The IFE choice was fairly miserable, and there were no films I wanted to watch (though to be fair my wife watched three, mostly starring Jennifer Aniston), so I slept for a few hours. When I woke I went through to the galley where there was one flight attendant and I asked for a spicy tomato juice and we chatted about how old the First class product was. About an hour before landing we were offered sandwiches for afternoon tea, as well as scones and Orange Blossom financier with blueberry mousse, Black Forest cake and Mascarpone choux with raspberry. Lots of tea choices, including English breakfast, Darjeeling, Earl Grey, Pure Green, Pure Camomile, Peppermint, Lemon and Ginger or Blackcurrant, Ginseng and vanilla.

Arrival: In contrast to previous flights, there wasn’t much tidying of the cabin before landing, and the seat next to me, where I had left the newspapers and magazines I had finished reading was loaded not only with these but some blankets that one of the flight attendants had left there.

No one came round to check seatbelts, and as we landed I noticed that passengers still had shoes / hand bags tucked under the ottoman seat in front, something that most BA flights are very strict about. As the doors opened, I asked for my jacket, and this was then brought to me which only slightly delayed my departure from the aircraft. We were quickly through security, but then there was a long wait for the bags at the baggage carousel, and they finally arrived some 45 minutes after arriving at the gate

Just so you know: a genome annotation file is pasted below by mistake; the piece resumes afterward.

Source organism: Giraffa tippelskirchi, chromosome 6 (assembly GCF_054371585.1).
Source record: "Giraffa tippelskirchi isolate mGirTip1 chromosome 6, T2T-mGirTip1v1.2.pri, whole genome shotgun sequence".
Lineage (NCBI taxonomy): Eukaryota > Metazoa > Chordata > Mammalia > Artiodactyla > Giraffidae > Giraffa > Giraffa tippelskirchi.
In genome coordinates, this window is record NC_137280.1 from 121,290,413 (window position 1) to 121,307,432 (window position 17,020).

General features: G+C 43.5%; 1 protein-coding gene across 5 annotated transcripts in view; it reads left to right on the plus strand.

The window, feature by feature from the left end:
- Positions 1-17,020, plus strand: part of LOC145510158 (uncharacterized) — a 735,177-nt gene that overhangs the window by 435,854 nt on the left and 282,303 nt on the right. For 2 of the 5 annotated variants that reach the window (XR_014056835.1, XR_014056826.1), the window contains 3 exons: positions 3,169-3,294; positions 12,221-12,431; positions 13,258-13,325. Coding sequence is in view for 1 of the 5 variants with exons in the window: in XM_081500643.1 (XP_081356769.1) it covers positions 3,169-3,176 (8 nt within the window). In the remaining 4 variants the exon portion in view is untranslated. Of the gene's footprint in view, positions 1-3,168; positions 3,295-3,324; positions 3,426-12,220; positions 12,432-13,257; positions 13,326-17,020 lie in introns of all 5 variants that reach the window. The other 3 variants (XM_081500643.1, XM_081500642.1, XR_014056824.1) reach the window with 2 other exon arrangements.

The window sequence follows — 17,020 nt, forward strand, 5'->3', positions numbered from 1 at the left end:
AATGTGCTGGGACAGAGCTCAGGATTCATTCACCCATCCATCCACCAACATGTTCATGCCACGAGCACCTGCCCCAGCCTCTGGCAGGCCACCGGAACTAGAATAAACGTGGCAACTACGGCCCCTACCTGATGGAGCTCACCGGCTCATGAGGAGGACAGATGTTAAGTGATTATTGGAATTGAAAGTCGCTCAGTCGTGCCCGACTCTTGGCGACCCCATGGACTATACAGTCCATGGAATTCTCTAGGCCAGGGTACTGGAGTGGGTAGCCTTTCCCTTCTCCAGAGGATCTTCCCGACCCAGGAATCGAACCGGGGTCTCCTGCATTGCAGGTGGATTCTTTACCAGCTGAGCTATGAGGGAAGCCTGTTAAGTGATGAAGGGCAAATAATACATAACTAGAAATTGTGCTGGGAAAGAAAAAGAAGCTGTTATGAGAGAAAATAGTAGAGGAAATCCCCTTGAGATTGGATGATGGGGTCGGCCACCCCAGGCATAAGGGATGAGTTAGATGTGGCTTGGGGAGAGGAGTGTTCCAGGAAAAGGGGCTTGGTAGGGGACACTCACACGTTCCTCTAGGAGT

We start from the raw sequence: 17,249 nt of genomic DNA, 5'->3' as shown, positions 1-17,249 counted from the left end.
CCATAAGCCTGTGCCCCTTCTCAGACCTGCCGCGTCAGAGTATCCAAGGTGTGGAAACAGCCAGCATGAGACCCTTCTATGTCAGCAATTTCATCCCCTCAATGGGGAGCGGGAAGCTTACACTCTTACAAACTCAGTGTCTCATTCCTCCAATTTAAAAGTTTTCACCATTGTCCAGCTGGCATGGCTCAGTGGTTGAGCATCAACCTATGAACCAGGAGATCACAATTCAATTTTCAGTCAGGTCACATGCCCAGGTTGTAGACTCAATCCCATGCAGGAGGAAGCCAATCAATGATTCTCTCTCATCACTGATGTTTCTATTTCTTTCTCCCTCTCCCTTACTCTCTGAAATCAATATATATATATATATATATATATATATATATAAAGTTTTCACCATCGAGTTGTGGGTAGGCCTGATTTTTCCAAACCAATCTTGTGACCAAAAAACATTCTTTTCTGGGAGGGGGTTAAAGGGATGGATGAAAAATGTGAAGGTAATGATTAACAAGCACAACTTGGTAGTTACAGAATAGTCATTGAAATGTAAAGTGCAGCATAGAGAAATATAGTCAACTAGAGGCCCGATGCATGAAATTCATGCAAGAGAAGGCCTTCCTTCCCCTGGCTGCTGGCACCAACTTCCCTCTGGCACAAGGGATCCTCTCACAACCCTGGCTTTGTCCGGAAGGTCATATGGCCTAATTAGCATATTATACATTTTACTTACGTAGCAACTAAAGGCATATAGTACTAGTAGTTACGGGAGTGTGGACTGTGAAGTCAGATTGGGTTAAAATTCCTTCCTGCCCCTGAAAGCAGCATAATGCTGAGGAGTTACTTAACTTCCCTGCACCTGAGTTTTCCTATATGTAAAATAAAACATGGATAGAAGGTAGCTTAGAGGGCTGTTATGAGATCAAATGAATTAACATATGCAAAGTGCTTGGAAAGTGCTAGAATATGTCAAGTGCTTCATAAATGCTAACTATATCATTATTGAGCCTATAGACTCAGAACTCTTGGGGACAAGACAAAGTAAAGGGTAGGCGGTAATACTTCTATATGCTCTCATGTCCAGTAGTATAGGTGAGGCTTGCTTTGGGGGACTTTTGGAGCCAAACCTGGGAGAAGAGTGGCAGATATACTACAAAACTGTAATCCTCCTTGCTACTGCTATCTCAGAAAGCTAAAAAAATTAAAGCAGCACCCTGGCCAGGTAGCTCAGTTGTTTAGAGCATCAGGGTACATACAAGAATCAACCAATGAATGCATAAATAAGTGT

Verdict: Pretty terrible. The First seat and cabin is very tired and doesn’t even get cleaned very well, judging by the state of it when we arrived on board. The food choice was poor, certainly nothing  above Club World, and ran out before my selection in any case. The champagne served wasn’t the same as on the list, the staff spent more time audibly chatting in the galley when they should have been out serving.

Throughout the flight it was the worst of the frostily polite non-service that BA is trying to move away from, a long-suffering professional air to it, and behind that, a superiority to passengers who are treated as children, either naughty, or slightly slow. It’s one thing for staff to have the attitude that they are firstly here for our safety, and only afterwards to make sure we have a pleasant flight, but if they then neglect safety and then don’t do the service anyway, it really shows up what poor value First can be.

I’ve flown First and ClubWorld many times where the crew are excellent, but when they are poor in First, it’s particularly noticeable because there are three of them and only a maximum of 14 of you, and because your expectations are higher. It is supposed to be a treat flying in First but I don’t think anyone on this flight felt that way by the time the flight ended. That’s the sort of failure which, when your product is as old as this, is unforgiveable. I honestly don’t think this crew could have cared less, though.

Contact; ba.com

Tom Otley